Good Move, Bad Move: Matt Schaub

The New York Jets quarterback carousel keeps on turning. With Mark Sanchez and Tim Tebow dueling it out during training camp in 2012 and Sanchez competing with Geno Smith this past summer; the question still remains whether veteran signal-caller Matt Schaub will join Gang Green this offseason. Find out why this could be the wrong move for Rex Ryan and company.

The Jets offense is under a microscope this offseason as its inconsistent play was often deemed as the reason for several losses this past season. Jets quarterbacks, Mark Sanchez and Geno Smith both have been inconsistent to say the least. New York is expected to release the embattled veteran Sanchez and free up some cap room. However, releasing Sanchez and bringing in a veteran like Texans Matt Schaub has its pros and cons.

Schaub is a 32 year-old veteran, who appears to have seen his better day's come and go. Schaub is in his 11th season and still believes he can start in this league. His play last year compared to his pro bowl season is stunning. He started all 16 games in 2012 and just 8 in 2013. He seen his completion percentage drop and threw for just 2,310 yards after throwing over 4,000 yards the year before.

Schaub threw 22 touchdowns and just 12 interceptions in 2012, compared to 10 touchdowns and 14 interceptions in 2013. He set a new NFL record for most consecutive games having thrown a pick-six, with four. His Houston Texans lost 14 straight games finishing the season 2-14. Schaub played in ten of those games and received much of the blame for the losing streak.

If New York decides to pursue Schaub, this won't be the first time its tried to court him. It was reported that the Jets offered defensive end John Abraham to the Falcons in a straight-up deal, in 2006. Schaub was a backup behind Michael Vick that showed potential in just a couple games. The former Pro Bowl MVP, Schaub, has shown his ability to lead a team to the postseason and post big numbers, but he should not be a priority for Gang Green. Schaub could very well become a distraction rather then an insurance policy, and quarterback distractions is something the Jets are trying to avoid following their stints with their current QB's and free agent Tim Tebow.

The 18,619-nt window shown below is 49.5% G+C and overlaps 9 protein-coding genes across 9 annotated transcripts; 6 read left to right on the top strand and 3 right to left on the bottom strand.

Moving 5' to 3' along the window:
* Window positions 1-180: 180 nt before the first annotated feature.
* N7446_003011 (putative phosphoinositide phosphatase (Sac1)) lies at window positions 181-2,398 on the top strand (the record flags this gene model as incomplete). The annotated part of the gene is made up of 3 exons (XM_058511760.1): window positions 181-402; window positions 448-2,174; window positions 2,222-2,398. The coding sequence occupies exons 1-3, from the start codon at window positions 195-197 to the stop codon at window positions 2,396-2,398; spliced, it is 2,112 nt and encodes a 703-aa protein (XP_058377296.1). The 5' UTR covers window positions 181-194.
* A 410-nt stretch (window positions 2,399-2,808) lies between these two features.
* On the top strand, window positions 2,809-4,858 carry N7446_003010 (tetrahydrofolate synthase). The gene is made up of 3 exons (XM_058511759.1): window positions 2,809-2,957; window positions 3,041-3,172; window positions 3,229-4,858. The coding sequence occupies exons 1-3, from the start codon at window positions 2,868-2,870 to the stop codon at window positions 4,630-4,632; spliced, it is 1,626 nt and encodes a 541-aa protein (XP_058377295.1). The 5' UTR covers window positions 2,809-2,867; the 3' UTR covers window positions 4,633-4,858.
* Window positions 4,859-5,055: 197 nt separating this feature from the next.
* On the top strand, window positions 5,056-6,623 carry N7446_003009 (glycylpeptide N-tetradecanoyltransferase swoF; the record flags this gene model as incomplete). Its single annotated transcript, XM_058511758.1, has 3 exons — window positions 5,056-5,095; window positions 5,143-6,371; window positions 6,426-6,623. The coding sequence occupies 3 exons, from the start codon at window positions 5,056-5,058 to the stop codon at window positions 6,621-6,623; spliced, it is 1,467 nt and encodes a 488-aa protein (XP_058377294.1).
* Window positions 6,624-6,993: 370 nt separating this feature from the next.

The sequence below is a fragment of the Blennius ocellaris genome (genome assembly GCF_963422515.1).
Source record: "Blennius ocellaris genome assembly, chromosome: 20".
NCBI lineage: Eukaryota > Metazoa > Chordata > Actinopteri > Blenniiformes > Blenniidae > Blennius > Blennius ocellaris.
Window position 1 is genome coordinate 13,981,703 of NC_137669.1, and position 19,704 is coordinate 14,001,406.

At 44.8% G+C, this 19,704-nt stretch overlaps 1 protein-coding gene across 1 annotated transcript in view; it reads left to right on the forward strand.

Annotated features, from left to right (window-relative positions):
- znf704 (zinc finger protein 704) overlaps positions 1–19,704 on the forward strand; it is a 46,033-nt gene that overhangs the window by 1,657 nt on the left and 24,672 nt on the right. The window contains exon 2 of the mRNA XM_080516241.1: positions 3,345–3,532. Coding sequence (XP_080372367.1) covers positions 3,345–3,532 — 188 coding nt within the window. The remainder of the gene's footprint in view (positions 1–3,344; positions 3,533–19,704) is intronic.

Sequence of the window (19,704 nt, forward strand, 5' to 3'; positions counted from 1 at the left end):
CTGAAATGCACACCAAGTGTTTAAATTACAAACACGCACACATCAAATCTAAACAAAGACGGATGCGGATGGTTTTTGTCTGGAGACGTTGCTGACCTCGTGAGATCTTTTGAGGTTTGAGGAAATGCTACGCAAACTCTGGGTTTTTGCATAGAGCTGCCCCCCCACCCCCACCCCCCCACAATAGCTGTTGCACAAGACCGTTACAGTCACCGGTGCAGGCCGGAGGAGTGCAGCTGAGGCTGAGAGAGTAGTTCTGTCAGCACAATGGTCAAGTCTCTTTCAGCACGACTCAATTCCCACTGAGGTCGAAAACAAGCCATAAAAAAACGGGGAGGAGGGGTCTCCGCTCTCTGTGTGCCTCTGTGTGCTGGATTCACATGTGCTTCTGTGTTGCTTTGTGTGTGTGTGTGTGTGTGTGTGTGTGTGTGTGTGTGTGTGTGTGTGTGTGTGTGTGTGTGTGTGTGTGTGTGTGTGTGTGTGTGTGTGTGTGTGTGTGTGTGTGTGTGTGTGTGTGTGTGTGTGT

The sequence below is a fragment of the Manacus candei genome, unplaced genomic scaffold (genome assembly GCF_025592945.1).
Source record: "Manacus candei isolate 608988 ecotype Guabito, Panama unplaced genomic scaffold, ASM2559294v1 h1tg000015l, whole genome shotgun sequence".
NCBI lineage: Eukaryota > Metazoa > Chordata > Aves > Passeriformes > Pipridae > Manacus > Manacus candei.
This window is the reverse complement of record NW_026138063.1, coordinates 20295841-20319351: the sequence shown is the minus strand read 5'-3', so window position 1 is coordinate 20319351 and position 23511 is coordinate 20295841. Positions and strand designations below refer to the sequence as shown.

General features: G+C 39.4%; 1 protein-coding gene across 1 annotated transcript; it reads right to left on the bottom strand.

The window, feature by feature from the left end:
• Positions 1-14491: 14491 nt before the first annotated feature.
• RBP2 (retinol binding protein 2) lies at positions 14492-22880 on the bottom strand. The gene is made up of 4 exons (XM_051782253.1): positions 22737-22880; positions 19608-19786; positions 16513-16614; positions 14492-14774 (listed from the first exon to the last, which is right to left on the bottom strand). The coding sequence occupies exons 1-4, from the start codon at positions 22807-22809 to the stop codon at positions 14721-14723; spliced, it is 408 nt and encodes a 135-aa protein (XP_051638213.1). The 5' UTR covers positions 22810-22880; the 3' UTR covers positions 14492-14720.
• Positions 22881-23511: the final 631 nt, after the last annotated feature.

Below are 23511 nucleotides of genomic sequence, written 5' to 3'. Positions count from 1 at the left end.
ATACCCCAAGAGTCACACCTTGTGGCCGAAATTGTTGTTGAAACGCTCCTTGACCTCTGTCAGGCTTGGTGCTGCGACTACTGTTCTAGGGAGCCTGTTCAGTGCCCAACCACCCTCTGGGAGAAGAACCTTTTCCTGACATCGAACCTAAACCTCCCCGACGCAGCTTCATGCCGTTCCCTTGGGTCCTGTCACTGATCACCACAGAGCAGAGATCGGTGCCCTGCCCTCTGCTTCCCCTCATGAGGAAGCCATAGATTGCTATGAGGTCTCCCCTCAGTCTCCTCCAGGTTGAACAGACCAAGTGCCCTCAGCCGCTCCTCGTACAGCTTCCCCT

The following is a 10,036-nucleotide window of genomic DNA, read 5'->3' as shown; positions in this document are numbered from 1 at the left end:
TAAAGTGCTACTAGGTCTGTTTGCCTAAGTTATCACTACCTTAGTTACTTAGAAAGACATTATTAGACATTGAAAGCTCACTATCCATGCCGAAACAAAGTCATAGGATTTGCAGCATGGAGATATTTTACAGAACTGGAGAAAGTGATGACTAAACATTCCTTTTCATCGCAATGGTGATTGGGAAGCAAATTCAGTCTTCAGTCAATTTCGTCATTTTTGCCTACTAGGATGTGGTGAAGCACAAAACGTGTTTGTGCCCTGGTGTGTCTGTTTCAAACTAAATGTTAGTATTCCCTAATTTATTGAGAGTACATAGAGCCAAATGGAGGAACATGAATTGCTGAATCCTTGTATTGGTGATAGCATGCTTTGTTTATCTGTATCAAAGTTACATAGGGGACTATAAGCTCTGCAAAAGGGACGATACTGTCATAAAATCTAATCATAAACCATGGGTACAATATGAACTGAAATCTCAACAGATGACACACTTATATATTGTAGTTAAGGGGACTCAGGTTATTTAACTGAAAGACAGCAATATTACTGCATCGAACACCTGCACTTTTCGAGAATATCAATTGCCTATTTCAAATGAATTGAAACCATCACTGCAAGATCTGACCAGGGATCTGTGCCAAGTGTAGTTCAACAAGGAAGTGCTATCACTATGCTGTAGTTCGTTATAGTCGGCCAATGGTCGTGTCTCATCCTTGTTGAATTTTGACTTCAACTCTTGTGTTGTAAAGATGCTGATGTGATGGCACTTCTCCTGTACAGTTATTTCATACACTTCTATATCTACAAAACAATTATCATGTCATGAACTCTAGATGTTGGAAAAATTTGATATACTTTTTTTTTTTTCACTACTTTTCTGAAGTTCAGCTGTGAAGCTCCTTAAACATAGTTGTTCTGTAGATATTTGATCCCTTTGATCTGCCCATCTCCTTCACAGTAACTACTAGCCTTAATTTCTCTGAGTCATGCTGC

The last thing New York needs is another inconsistent quarterback on its roster. With their cap room the Jets need to turn their attention to addressing the lack of weapons that they have on offense. Many believe that the quarterback struggles stem from the lack of outside weapons.

In today's NFL, you have to be able to score points as the Jets went just 8-8 having one of the best defenses in the league. It's time for head coach Rex Ryan and the Jets' front office to focus on the offense. They can go about improving their offense in two ways: through free agency and through the draft.

The Jets need game changing players; players that can score at any moment during the game and unfortunately Santonio Holmes and Stephen Hill definitely aren't the answer. Their best wide receiver, the diminutive Jeremy Curly spent significant time on the injury list. On the free agent market, Denver Broncos wide receiver Eric Decker should draw the Jets attention, coming off an impressive season working with Peyton Manning. The Jets have an abundance of cap room to court several offensive weapons to New York.

Where the Jets can really make a splash is in the draft. The draft has several impressive expected draft prospects at wide receiver including: Clemson's Sammy Watkins, USC's Marqise Lee, Florida State's Kelvin Benjamin and Texas A&M's Mike Evans.

The Jets could use another quarterback to be ready to step in and replace the often-inconsistent Smith, but Schaub should not be that guy. Schaub is likely done in Houston and one option is in Cleveland as his old coordinator is now there. A quarterback should be one of the Jets least concerns as they have fail to surround their quarterbacks with top-talent for several years now. This is a huge offseason for General manager John Idzik who has plenty of cap room and a ton of draft picks to work with.

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